Published December 2015
Cellulose acetate (CA) can mean anything from minimally substituted cellulose monoacetate (CMA) to fully substituted cellulose triacetate (CTA), where the degree of substitution is a control variable for specific properties. While current market trends favor specific products, preferences shift as market niches change. These trends alternate between growth and replacement dating back to when the concept was first generated back in the 1860s. However, cellulose acetate did not achieve commercial application until the early 1900s. Early on, CA found a market in textiles and yarns, but subsequently it was largely replaced by other materials. CA also found a market as safety film to replace cellulose nitrate as a less flammable material, but in that market too, it has largely been replaced by other materials. A current major market for CA is filter tow, which is used to make cigarette filters. However, that market is slowly declining in Western countries, and growing slowly but facing competition in Third World countries. The newest niche market uses CTA for LCD display screens, which appears to be one of the few growth areas but seems to belong mainly to Daicel Chemical Industries Ltd. in Japan at the moment.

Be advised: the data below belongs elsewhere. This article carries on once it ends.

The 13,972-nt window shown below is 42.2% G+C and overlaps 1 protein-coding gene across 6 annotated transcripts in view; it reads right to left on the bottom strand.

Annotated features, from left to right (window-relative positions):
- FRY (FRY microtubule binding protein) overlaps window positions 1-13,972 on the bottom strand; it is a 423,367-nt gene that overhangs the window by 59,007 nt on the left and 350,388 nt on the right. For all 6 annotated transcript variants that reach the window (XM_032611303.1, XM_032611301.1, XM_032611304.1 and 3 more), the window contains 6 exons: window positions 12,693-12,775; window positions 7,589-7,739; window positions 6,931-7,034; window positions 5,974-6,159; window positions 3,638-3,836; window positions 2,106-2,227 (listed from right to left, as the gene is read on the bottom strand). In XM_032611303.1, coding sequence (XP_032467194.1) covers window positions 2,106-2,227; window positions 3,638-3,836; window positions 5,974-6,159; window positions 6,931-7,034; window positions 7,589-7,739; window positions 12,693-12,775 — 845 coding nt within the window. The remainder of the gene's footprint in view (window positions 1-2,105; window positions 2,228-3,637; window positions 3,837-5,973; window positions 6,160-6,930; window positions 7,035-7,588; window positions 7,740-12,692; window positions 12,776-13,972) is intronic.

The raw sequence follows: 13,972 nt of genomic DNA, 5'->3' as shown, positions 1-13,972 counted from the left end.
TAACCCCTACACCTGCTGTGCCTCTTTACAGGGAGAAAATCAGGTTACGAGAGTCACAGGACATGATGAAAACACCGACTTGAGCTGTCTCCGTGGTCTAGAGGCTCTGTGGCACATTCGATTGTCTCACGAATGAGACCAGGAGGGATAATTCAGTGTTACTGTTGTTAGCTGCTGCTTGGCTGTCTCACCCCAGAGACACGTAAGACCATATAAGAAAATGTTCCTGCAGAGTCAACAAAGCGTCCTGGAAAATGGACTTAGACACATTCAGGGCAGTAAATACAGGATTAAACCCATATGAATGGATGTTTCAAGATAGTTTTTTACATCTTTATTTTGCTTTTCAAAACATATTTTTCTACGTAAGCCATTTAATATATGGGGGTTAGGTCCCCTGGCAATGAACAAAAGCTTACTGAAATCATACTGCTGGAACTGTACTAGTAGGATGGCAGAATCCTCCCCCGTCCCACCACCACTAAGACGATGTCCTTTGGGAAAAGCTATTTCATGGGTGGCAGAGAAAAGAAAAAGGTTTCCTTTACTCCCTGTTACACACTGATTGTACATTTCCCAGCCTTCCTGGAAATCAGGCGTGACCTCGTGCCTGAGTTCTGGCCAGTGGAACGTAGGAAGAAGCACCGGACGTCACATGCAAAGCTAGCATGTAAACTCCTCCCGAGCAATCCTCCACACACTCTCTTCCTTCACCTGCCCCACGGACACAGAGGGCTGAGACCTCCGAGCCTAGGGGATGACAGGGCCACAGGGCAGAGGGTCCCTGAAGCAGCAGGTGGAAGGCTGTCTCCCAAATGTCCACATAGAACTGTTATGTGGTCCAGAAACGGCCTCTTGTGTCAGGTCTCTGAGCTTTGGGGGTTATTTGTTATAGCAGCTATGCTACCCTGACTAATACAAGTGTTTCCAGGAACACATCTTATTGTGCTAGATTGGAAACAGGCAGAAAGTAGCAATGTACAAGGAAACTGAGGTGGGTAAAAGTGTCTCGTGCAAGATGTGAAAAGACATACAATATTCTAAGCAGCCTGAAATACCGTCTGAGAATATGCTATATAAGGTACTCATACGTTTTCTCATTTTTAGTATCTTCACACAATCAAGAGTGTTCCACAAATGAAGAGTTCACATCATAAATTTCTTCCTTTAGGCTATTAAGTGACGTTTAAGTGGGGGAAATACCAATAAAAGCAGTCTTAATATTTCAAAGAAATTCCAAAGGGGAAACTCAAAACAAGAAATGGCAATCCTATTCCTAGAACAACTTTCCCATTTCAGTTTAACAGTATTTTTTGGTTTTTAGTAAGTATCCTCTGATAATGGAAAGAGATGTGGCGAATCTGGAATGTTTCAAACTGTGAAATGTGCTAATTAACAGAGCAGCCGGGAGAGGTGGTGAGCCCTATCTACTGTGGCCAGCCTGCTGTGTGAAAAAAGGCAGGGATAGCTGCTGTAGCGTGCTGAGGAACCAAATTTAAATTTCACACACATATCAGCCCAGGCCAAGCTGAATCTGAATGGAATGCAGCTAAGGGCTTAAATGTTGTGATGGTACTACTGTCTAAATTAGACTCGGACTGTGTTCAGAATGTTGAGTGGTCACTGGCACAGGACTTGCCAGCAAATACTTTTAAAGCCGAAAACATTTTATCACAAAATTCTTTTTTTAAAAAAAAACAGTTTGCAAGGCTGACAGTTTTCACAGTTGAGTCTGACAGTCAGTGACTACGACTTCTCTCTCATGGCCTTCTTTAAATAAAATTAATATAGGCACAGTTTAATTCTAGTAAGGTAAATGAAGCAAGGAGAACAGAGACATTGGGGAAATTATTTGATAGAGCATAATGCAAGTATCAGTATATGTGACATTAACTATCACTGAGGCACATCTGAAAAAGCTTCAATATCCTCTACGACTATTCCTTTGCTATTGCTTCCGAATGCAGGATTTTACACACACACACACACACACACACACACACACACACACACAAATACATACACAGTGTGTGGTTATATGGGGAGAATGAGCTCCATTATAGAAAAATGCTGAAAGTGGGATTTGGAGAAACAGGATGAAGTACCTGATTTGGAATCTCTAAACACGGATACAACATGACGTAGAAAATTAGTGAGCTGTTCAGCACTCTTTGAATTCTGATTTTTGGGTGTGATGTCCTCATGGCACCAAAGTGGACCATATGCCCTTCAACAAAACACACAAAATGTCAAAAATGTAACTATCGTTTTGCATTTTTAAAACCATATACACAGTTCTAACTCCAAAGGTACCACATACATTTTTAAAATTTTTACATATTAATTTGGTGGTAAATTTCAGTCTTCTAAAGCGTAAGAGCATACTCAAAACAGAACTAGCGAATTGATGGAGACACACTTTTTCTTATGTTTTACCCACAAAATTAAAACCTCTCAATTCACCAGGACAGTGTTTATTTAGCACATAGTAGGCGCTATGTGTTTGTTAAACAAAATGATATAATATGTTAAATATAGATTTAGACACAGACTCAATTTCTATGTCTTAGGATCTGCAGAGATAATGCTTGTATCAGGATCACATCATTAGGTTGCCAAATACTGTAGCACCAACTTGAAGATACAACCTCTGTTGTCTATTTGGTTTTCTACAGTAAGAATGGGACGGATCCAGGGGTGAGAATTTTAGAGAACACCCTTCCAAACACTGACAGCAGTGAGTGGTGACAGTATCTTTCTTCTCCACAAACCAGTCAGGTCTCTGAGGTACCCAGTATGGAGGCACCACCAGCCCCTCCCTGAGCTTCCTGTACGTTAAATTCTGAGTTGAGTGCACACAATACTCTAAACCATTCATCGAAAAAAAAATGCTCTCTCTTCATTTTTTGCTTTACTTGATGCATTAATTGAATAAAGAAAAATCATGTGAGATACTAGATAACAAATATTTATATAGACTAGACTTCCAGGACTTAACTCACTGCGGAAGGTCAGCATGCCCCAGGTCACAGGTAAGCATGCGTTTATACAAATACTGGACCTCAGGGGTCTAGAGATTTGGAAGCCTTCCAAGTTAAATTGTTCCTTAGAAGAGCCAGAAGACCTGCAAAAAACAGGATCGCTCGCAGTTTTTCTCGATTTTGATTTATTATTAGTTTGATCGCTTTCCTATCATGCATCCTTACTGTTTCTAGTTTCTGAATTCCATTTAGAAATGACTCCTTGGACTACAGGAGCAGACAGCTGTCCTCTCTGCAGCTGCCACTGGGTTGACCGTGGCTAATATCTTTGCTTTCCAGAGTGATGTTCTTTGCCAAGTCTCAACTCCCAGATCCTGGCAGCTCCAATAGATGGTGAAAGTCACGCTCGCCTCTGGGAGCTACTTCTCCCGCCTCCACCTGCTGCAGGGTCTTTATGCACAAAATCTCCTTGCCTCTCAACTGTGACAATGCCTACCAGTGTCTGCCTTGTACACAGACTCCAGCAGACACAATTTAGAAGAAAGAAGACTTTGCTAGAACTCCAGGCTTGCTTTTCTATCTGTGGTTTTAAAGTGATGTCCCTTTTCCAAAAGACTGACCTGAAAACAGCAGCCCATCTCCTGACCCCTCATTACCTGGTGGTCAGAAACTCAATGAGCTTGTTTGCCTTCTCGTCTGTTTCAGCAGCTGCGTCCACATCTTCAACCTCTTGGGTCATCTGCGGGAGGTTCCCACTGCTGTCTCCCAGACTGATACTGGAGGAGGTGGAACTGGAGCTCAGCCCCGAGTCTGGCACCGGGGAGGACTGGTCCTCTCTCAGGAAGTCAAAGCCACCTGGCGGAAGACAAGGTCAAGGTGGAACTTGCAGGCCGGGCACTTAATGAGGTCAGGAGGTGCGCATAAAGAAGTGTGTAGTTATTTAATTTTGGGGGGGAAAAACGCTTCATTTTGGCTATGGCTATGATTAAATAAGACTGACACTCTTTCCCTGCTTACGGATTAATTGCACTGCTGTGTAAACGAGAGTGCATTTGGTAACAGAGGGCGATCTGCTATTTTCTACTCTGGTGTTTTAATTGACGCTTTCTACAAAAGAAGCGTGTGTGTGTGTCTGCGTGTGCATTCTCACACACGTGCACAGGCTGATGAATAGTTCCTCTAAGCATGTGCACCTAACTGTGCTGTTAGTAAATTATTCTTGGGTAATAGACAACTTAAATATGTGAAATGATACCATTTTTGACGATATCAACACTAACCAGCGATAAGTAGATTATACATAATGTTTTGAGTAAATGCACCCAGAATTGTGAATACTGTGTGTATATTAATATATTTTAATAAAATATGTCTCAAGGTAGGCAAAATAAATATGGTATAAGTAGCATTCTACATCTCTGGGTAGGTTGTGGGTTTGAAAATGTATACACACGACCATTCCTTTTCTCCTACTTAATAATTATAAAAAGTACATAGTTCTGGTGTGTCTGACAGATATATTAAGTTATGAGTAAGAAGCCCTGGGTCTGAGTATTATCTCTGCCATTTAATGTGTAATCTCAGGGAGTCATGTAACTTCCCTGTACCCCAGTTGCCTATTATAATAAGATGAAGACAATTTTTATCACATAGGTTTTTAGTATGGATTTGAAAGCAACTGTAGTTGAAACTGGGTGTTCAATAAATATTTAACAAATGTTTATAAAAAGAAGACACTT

While much cellulose acetate technology tends to be dated, the product seems to keep finding niche applications. CA tends to be a higher-cost polymer, so it may lose the niche after finding one, but CA is still around. Since the Process Economics Program (PEP) has never evaluated the process technology for cellulose acetate, this review addresses that omission.